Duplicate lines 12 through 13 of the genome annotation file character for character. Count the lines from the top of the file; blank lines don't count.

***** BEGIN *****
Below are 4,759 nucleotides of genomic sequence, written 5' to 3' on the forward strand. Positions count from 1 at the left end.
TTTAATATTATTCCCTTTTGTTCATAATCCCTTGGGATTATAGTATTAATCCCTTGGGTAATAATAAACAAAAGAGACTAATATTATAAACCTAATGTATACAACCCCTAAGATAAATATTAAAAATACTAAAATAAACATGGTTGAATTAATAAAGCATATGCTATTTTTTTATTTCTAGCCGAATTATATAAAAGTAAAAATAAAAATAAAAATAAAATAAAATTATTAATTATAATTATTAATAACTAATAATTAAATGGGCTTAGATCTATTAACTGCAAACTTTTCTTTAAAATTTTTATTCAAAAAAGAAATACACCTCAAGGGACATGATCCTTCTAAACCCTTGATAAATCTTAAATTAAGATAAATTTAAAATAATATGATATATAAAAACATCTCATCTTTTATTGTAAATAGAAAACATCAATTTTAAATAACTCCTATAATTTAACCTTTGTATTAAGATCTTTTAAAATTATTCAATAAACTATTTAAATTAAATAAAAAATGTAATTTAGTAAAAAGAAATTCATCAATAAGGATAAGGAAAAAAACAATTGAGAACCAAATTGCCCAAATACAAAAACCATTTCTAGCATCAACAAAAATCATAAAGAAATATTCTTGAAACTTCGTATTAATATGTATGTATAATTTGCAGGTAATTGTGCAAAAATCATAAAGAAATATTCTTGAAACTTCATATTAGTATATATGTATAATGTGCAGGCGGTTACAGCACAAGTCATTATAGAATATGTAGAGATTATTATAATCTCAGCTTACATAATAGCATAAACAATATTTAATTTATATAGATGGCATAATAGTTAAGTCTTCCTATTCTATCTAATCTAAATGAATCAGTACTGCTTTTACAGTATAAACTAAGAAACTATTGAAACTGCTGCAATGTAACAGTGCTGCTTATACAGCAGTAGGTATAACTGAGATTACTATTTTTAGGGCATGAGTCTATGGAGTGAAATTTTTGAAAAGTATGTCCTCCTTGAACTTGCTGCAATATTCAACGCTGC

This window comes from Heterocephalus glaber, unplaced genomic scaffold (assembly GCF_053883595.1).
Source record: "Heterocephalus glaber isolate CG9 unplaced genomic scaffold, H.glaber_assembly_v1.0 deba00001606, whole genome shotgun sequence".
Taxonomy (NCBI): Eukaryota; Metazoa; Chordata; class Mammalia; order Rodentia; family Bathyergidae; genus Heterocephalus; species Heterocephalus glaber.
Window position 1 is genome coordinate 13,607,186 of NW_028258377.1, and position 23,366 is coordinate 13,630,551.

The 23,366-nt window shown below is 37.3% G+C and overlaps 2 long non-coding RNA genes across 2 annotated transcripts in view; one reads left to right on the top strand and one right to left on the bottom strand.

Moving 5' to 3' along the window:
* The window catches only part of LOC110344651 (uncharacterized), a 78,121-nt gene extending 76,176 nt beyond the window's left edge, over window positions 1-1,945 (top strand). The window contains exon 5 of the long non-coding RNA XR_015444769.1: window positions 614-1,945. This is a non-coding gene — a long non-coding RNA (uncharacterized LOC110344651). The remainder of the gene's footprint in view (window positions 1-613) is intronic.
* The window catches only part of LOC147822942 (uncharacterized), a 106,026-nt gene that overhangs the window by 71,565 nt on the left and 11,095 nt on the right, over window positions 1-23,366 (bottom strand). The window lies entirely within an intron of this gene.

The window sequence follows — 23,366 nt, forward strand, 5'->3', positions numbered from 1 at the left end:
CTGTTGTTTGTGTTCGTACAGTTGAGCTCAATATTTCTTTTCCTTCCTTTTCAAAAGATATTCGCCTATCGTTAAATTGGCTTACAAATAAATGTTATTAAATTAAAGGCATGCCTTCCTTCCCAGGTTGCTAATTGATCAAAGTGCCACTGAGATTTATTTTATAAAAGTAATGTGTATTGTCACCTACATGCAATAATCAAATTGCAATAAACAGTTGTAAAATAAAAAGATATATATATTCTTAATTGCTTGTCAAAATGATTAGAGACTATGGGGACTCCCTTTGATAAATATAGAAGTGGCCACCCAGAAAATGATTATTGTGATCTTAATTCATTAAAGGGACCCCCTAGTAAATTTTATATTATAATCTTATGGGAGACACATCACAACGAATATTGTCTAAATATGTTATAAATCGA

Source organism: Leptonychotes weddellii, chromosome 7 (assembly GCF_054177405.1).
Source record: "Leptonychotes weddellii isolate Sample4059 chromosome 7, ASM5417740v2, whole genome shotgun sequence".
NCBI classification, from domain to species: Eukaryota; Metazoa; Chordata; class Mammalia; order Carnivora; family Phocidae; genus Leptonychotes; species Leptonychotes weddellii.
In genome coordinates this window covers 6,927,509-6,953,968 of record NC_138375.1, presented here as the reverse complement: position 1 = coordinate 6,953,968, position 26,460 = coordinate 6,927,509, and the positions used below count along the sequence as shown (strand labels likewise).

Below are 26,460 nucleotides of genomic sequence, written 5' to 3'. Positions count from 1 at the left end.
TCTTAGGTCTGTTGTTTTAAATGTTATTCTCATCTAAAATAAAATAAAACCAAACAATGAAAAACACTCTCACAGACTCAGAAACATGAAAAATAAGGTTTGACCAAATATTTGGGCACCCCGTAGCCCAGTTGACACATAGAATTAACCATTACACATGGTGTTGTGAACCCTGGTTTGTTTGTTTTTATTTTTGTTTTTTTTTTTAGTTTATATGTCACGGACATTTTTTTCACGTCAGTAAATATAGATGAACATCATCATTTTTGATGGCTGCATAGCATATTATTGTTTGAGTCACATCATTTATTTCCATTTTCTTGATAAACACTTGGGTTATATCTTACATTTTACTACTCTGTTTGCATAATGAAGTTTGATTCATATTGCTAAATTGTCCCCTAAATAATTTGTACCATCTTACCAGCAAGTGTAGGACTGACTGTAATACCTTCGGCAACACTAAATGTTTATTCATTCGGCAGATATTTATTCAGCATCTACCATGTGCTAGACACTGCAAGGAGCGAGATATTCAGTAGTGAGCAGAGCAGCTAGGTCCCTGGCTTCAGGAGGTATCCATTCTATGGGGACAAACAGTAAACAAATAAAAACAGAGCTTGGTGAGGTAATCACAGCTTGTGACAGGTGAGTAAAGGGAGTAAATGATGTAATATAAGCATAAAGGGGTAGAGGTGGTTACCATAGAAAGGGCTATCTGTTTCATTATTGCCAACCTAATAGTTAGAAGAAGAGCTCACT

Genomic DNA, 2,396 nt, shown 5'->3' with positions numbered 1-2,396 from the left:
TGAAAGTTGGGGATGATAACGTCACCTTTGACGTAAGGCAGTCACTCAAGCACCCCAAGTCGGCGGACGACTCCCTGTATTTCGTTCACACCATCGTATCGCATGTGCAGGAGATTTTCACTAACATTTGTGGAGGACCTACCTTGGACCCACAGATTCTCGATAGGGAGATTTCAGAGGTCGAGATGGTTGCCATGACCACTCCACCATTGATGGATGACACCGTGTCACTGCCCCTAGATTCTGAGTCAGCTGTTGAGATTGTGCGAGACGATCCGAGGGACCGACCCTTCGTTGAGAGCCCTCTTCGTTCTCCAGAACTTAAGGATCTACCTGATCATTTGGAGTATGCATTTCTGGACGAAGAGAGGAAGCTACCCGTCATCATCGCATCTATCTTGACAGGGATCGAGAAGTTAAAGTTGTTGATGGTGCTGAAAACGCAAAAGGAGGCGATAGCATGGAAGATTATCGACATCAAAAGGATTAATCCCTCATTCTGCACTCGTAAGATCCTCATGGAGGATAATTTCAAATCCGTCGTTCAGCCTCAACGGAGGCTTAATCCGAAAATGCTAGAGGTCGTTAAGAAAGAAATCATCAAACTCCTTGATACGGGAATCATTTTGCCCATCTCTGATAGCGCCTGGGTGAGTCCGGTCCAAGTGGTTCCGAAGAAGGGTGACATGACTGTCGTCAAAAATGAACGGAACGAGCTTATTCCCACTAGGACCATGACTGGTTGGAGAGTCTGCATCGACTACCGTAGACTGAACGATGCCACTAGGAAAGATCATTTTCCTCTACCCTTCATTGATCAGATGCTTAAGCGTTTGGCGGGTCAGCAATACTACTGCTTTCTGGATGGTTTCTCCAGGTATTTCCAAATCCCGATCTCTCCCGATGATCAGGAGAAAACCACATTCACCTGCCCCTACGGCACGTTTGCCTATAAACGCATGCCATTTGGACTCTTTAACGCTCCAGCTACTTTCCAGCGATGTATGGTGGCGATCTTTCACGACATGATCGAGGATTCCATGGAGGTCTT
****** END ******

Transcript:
CTGTTGTTTGTGTTCGTACAGTTGAGCTCAATATTTCTTTTCCTTCCTTTTCAAAAGATATTCGCCTATCGTTAAATTGGCTTACAAATAAATGTTATTAAATTAAAGGCATGCCTTCCTTCCCAGGTTGCTAATTGATCAAAGTGCCACTGAGATTTATTTTATAAAAGTAATGTGTATTGTCACCTACATGCAATAATCAAATTGCAATAAACAGTTGTAAAATAAAAAGATATATATATTCTTAATTGCTTGTCAAAATGATTAGAGACTATGGGGACTCCCTTTGATAAATATAGAAGTGGCCACCCAGAAAATGATTATTGTGATCTTAATTCATTAAAGGGACCCCCTAGTAAATTTTATATTATAATCTTATGGGAGACACATCACAACGAATATTGTCTAAATATGTTATAAATCGA

Source organism: Leptonychotes weddellii, chromosome 7 (assembly GCF_054177405.1).